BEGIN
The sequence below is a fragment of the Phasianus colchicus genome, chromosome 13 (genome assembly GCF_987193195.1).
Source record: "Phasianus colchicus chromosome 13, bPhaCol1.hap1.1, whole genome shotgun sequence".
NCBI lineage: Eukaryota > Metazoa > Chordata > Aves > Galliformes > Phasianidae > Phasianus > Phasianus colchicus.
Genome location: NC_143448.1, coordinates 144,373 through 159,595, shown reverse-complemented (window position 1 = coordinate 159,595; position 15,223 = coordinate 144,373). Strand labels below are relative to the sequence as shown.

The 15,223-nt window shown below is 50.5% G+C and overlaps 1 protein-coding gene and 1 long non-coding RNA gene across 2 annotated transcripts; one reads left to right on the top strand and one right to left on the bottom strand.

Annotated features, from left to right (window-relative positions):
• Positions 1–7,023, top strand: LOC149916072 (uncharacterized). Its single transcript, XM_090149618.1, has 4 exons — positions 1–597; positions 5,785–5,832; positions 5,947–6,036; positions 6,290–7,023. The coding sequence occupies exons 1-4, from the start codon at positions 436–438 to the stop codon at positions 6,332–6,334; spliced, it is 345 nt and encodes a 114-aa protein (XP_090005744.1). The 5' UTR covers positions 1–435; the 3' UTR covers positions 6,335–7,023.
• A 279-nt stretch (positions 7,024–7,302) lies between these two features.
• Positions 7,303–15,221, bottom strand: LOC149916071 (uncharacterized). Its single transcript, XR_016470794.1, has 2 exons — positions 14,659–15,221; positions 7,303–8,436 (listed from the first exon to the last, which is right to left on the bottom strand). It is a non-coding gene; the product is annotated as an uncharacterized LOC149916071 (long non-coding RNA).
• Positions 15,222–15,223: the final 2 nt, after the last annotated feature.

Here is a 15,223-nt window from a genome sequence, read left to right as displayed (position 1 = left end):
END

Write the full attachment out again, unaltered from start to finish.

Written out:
The sequence below is a fragment of the Phasianus colchicus genome, chromosome 13 (genome assembly GCF_987193195.1).
Source record: "Phasianus colchicus chromosome 13, bPhaCol1.hap1.1, whole genome shotgun sequence".
NCBI lineage: Eukaryota > Metazoa > Chordata > Aves > Galliformes > Phasianidae > Phasianus > Phasianus colchicus.
Genome location: NC_143448.1, coordinates 144,373 through 159,595, shown reverse-complemented (window position 1 = coordinate 159,595; position 15,223 = coordinate 144,373). Strand labels below are relative to the sequence as shown.

The 15,223-nt window shown below is 50.5% G+C and overlaps 1 protein-coding gene and 1 long non-coding RNA gene across 2 annotated transcripts; one reads left to right on the top strand and one right to left on the bottom strand.

Annotated features, from left to right (window-relative positions):
• Positions 1–7,023, top strand: LOC149916072 (uncharacterized). Its single transcript, XM_090149618.1, has 4 exons — positions 1–597; positions 5,785–5,832; positions 5,947–6,036; positions 6,290–7,023. The coding sequence occupies exons 1-4, from the start codon at positions 436–438 to the stop codon at positions 6,332–6,334; spliced, it is 345 nt and encodes a 114-aa protein (XP_090005744.1). The 5' UTR covers positions 1–435; the 3' UTR covers positions 6,335–7,023.
• A 279-nt stretch (positions 7,024–7,302) lies between these two features.
• Positions 7,303–15,221, bottom strand: LOC149916071 (uncharacterized). Its single transcript, XR_016470794.1, has 2 exons — positions 14,659–15,221; positions 7,303–8,436 (listed from the first exon to the last, which is right to left on the bottom strand). It is a non-coding gene; the product is annotated as an uncharacterized LOC149916071 (long non-coding RNA).
• Positions 15,222–15,223: the final 2 nt, after the last annotated feature.

Here is a 15,223-nt window from a genome sequence, read left to right as displayed (position 1 = left end):